The idea of a golden age, a time when everything was better or perfect, has a very long history. We all look back wistfully to a happy time, when everything seemed good. In History such golden ages can come as a result of desired change. For instance, Mahatma Gandhi’s fight for Indian independence focused on an Indian past – located in the idea of a countrywide village community – a past that never existed other than in the minds of the people. Last year’s London Olympic Games opening ceremony revealed an imagined British past and present; one triumphant, quirky, and rich, but pretended, imagined in the minds of a nation. In both cases the idea of an imagined past constructed an image of a golden age in the conviction that it can provide the context for an improved future, changed somewhat from the perceived failures of the present.
We often talk about progress these days – in fact we have been talking about it for about four hundred years. Intrinsic to our beliefs is the concept that we must change and improve and never turn backward.
There is a great belief that practices, institutions and society need to be constantly changed, replaced or discarded in favour of new ones. The emphasis is always on improvement. If our skin is blemished or our nose is too big (or small) we change it, make improvements. Our houses grow, expand and change – new furniture is introduced, old is removed – it is a cycle, constant in its transference from one fashion to the next.
That wasn’t the case once. Progress was the beast, the thing that led to novelty and a distancing from the true path laid out for us by God. That was the predominant belief. Novelty was bad, a corruption from purity. Innovation was viewed as a human intervention, which was bad because God had already laid out our futures before it had even begun. Therefore our views and opinions about tradition and novelty are different than those that we study in the pre-modern times. They are reversed – to a degree – novelty is the sin, but so too might tradition, depending on whether it was the tradition that God had laid out, or the tradition built up by humans since then. For Roman Catholics these traditions were provided by God, through the priesthood, but for Protestants this was a corruption.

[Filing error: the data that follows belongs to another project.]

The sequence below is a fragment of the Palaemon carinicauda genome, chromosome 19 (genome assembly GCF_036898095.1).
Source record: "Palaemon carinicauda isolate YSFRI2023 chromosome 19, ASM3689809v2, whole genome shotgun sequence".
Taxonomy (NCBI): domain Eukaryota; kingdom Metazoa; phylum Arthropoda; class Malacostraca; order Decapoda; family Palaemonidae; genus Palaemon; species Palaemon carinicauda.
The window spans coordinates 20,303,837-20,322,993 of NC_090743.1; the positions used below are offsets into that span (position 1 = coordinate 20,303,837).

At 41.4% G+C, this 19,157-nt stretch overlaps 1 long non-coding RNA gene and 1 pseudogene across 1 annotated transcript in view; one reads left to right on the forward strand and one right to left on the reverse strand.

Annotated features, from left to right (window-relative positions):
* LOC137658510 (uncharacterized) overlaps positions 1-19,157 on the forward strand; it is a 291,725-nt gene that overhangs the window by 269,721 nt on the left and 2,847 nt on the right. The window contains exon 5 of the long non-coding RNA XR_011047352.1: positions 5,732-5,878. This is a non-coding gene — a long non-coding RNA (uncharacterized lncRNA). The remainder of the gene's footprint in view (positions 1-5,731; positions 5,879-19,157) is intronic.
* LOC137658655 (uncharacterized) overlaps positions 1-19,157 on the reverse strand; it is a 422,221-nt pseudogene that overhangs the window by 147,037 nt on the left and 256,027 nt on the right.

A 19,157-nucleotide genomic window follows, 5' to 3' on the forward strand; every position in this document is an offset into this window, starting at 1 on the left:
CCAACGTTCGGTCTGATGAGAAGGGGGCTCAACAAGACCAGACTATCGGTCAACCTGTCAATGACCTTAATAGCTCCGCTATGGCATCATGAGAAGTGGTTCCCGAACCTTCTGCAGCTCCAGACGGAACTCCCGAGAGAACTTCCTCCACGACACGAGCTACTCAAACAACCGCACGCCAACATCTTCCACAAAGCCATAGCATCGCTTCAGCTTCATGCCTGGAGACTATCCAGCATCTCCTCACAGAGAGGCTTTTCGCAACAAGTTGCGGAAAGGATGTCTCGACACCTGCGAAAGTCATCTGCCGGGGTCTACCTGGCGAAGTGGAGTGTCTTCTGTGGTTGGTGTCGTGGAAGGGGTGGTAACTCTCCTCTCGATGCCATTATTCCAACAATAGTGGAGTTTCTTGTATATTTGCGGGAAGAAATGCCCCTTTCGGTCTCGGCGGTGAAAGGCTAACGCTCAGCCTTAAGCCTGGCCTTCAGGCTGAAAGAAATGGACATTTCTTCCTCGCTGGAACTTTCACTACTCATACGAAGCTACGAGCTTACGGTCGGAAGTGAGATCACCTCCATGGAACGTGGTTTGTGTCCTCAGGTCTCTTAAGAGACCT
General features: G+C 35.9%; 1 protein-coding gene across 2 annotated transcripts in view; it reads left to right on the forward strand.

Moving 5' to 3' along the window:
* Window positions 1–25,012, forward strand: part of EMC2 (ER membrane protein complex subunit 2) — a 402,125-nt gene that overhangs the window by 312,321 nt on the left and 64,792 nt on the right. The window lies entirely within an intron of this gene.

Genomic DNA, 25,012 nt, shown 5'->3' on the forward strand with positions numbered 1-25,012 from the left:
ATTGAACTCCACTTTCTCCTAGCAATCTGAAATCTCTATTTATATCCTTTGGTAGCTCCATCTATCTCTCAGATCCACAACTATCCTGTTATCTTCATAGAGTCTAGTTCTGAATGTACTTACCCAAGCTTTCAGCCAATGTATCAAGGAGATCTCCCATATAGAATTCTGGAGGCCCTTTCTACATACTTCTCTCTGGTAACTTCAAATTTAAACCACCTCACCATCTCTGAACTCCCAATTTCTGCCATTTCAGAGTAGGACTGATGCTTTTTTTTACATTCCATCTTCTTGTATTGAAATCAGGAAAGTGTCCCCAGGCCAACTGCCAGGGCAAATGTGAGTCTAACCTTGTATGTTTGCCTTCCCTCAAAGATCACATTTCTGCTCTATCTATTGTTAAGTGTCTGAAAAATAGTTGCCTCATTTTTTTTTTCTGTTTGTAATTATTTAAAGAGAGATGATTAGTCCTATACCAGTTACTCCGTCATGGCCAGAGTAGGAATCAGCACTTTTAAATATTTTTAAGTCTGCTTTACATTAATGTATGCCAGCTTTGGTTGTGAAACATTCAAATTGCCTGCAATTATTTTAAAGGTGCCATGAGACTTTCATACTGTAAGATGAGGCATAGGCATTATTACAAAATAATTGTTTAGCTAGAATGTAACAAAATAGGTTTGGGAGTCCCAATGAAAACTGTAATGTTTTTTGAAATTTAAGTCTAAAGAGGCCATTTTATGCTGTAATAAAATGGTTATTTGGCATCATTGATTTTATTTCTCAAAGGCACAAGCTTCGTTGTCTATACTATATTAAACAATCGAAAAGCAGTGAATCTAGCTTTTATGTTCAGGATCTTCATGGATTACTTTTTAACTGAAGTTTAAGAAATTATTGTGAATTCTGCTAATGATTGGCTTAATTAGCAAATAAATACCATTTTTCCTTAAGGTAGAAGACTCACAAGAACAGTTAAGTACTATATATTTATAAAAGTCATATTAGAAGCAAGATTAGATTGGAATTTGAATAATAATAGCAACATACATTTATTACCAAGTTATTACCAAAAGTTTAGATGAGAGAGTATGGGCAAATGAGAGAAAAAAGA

It’s almost ironic that in Britain Protestant is often referred to as a progressive faith in comparison to Catholic. Protestantism is often claimed as a lead-factor to Britain being capable of innovating and kick-starting the industrial revolution. But in truth it is the Catholic faith where traditions are built one upon the other that was the most progressive in the sixteenth-century. Protestantism represented rupture, but a rupture intended to revert to an even older tradition. It was not forward looking at all, not intentionally anyway, it was backward looking, more so than the Catholic Church of its time. So who really were the modernisers and why should progress and novelty always be seen as a good thing, while traditions and old ways are ignored, replaced, and looked upon with disdain?
Edward Shils, Tradition (Chicago, 1981)
Stephen Turner, ‘The Significance of Shils’, Sociological Theory, 17:2 (July 1999), pp. 125-145.